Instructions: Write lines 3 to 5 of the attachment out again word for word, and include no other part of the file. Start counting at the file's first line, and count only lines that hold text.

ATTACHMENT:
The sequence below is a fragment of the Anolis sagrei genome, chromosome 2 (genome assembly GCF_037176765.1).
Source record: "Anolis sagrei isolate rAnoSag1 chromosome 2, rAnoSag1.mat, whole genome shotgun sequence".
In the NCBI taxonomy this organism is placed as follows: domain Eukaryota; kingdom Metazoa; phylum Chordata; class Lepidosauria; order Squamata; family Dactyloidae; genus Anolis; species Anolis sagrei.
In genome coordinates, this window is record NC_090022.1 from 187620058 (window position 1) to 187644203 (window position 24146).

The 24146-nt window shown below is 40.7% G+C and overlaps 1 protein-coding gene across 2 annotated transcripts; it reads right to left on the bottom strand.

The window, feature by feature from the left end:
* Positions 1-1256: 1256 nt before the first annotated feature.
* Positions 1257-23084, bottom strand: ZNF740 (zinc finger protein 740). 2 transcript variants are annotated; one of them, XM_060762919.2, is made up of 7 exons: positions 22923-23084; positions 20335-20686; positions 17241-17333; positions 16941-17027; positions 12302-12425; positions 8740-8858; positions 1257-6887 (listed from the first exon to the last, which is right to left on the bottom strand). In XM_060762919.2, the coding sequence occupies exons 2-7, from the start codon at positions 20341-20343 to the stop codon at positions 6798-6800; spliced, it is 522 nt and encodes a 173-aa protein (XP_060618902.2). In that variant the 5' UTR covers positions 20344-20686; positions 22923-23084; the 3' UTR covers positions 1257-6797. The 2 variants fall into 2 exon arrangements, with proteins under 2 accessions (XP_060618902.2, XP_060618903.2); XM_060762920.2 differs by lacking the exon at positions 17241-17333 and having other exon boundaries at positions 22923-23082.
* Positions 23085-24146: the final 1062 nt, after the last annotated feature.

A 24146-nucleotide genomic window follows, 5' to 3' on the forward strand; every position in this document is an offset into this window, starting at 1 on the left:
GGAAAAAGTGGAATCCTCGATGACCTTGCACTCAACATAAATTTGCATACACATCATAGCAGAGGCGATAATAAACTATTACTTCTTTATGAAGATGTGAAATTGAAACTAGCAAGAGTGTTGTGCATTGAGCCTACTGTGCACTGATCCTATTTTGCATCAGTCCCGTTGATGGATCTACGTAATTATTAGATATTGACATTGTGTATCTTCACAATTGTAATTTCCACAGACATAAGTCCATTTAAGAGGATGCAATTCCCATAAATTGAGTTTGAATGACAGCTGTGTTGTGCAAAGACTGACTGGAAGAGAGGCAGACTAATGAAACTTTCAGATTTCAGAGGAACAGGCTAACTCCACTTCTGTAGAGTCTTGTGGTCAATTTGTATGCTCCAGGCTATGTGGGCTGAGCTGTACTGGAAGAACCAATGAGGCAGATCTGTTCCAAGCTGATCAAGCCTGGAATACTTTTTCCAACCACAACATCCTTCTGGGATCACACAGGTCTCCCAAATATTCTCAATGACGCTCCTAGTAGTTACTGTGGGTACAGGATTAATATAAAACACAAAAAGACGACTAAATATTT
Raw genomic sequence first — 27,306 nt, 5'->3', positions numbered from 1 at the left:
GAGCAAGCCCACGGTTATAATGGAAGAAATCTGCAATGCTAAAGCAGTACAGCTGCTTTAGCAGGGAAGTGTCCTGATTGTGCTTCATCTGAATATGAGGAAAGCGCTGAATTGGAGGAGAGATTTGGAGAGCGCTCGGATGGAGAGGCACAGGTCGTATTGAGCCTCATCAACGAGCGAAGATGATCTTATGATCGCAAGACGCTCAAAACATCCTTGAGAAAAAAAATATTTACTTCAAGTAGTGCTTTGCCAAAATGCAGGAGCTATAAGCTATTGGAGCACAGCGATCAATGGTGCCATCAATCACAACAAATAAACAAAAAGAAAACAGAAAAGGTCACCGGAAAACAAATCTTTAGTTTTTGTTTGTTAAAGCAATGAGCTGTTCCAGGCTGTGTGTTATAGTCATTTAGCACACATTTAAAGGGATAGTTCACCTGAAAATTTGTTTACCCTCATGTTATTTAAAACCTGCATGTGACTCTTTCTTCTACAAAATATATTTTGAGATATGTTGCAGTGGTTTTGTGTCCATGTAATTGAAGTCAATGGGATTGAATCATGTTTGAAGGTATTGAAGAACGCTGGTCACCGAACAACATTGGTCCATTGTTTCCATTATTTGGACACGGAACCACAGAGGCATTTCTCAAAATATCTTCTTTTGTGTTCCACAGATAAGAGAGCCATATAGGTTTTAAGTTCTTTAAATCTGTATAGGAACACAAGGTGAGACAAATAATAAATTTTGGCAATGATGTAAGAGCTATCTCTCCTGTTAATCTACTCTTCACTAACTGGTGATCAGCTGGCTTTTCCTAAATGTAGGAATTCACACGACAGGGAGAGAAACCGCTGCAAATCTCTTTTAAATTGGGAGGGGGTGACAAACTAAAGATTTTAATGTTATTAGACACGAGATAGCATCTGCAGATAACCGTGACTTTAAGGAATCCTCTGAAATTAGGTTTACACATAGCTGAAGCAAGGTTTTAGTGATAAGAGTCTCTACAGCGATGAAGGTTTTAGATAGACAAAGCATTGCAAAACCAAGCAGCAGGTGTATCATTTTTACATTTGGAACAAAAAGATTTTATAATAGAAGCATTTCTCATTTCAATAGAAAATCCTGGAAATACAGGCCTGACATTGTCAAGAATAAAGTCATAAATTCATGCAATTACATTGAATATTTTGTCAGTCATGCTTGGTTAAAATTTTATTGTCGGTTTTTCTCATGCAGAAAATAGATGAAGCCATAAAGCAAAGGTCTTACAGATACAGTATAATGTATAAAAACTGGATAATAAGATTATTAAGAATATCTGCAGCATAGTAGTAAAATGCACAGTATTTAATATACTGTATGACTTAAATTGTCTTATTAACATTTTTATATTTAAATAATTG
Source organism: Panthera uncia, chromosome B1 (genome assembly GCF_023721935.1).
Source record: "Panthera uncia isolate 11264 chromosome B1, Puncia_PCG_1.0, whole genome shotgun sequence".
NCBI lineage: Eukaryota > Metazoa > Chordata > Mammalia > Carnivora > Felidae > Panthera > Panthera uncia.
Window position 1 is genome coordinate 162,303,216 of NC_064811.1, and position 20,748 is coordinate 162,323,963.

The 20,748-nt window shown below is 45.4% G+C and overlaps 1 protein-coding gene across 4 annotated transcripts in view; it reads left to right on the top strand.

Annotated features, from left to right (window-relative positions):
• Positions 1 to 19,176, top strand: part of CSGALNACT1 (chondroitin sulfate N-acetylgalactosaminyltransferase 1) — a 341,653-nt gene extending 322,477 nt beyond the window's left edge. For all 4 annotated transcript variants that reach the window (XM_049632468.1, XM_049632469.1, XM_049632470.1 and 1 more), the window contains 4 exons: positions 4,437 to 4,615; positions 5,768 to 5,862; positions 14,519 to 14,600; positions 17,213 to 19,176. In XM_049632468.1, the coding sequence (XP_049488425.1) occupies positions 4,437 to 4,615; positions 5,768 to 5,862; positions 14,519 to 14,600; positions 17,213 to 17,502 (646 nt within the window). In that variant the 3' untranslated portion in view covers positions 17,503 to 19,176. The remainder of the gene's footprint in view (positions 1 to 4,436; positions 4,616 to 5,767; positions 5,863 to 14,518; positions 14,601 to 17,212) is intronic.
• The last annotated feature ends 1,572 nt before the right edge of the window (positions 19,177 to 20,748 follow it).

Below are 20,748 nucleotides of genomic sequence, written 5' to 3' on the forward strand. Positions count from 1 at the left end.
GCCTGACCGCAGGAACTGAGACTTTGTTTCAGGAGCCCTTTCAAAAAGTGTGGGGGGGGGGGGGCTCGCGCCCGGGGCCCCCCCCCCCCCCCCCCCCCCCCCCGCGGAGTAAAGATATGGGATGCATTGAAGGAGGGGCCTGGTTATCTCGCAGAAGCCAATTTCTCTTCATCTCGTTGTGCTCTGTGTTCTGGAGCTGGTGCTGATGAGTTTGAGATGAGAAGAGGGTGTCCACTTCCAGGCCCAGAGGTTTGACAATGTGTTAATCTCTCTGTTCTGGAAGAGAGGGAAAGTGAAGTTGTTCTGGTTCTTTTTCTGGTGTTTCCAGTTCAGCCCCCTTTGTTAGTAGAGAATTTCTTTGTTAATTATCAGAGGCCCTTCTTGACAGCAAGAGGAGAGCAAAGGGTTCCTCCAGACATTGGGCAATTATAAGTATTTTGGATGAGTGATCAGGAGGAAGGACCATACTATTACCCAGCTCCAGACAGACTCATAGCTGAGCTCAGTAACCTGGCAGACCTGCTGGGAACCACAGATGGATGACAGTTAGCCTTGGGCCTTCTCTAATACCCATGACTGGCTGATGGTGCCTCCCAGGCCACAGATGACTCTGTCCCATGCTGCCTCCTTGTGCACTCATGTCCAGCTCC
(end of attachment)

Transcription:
In the NCBI taxonomy this organism is placed as follows: domain Eukaryota; kingdom Metazoa; phylum Chordata; class Lepidosauria; order Squamata; family Dactyloidae; genus Anolis; species Anolis sagrei.
In genome coordinates, this window is record NC_090022.1 from 187620058 (window position 1) to 187644203 (window position 24146).

The 24146-nt window shown below is 40.7% G+C and overlaps 1 protein-coding gene across 2 annotated transcripts; it reads right to left on the bottom strand.